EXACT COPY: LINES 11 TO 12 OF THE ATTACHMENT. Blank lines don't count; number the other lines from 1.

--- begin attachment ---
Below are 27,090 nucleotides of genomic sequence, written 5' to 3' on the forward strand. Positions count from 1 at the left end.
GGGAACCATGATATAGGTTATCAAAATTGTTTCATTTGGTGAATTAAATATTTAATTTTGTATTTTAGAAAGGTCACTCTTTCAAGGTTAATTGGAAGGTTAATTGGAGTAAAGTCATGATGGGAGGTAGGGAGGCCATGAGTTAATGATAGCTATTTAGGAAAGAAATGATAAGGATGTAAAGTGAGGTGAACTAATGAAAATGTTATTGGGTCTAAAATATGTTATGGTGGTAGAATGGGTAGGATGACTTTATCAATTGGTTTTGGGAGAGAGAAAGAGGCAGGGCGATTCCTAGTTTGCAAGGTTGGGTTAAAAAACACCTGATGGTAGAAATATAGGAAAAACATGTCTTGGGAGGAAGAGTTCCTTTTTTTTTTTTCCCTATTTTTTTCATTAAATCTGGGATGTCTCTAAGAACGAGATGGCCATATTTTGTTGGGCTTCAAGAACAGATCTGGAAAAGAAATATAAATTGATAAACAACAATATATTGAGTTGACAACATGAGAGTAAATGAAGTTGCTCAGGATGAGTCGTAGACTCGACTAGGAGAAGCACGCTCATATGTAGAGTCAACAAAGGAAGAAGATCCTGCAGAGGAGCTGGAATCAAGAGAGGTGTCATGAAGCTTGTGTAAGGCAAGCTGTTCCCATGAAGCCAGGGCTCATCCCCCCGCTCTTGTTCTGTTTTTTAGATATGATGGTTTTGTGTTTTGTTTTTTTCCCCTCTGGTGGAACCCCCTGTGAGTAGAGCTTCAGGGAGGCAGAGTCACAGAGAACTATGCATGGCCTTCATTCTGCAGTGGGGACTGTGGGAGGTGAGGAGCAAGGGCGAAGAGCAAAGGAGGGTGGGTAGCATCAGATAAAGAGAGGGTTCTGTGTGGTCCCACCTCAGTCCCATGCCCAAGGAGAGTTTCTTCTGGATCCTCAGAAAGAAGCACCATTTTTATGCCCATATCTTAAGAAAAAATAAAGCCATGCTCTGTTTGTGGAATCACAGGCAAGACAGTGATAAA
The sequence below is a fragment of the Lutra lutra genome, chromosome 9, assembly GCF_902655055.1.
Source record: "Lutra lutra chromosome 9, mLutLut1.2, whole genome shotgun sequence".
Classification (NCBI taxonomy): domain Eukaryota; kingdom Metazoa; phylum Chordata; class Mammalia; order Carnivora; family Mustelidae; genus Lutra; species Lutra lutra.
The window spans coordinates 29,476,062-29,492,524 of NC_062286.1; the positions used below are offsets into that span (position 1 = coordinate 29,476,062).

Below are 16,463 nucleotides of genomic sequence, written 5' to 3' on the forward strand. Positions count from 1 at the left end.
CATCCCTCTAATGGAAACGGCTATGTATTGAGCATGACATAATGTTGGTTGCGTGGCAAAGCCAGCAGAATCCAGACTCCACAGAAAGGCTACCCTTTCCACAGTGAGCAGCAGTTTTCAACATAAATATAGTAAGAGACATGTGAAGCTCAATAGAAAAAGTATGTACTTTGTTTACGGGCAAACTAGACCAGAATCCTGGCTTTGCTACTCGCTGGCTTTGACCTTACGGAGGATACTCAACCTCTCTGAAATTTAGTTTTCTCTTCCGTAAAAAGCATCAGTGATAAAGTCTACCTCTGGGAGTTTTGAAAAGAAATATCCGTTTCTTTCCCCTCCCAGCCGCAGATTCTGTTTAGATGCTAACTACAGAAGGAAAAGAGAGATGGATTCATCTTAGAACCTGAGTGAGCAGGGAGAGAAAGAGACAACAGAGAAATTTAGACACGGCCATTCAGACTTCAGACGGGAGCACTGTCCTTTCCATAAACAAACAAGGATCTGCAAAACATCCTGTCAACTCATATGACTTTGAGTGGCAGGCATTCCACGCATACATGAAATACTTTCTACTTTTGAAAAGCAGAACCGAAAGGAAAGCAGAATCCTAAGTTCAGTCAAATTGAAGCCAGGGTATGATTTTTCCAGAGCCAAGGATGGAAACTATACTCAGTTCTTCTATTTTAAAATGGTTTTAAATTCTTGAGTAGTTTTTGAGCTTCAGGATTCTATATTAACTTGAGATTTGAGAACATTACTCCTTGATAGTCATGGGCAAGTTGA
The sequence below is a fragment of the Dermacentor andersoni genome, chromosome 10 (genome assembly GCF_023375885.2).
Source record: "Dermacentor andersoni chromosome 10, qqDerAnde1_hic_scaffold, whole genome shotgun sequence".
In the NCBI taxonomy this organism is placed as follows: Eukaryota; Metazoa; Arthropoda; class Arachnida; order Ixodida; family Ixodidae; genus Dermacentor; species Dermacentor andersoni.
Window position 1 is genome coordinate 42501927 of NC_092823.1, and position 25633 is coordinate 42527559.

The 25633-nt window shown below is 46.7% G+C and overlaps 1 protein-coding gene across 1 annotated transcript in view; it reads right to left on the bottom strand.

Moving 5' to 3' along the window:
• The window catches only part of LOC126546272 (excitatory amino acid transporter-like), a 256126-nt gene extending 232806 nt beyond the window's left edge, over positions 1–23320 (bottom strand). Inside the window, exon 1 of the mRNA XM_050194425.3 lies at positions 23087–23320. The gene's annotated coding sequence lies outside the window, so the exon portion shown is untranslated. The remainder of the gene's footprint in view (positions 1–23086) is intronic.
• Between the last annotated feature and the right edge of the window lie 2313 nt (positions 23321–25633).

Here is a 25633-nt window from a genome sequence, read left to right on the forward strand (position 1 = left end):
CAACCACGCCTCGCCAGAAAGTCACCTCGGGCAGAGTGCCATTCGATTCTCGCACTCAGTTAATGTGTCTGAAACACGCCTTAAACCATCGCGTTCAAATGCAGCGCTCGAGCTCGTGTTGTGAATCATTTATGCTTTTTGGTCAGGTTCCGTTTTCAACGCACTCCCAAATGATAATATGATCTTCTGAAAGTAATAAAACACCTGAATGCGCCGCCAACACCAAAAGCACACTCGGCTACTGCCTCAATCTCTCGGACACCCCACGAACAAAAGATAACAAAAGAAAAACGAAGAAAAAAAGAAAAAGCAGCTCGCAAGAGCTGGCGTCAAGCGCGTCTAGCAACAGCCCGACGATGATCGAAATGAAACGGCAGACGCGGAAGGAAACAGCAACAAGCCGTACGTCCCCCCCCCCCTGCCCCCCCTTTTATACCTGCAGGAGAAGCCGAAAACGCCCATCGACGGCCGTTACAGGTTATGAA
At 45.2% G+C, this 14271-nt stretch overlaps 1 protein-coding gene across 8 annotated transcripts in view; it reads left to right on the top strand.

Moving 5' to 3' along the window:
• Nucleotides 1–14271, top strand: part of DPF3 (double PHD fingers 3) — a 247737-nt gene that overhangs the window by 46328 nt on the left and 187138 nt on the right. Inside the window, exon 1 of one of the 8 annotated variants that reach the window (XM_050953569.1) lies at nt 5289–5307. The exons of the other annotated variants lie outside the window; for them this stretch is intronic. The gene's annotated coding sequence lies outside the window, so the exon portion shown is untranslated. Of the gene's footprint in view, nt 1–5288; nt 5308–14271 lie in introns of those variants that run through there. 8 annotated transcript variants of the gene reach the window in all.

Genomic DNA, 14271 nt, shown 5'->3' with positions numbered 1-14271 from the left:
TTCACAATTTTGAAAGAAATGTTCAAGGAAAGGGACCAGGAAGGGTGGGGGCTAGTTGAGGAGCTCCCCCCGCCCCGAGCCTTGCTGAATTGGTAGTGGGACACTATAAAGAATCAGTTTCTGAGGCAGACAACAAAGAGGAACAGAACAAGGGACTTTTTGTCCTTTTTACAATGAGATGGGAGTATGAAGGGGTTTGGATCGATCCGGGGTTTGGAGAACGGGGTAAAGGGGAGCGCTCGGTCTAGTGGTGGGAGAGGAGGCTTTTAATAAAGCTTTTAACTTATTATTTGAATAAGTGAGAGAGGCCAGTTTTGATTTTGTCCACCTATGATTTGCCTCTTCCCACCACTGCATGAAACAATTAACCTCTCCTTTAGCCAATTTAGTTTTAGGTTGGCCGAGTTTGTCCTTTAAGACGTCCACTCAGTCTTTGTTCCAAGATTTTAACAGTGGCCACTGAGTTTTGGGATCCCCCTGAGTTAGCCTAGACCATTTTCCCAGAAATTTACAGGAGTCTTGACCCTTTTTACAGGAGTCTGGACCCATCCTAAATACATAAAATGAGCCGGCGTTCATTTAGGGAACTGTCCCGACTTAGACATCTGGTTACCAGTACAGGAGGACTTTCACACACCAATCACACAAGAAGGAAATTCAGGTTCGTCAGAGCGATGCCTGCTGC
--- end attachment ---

In the NCBI taxonomy this organism is placed as follows: Eukaryota; Metazoa; Arthropoda; class Arachnida; order Ixodida; family Ixodidae; genus Dermacentor; species Dermacentor andersoni.
Window position 1 is genome coordinate 42501927 of NC_092823.1, and position 25633 is coordinate 42527559.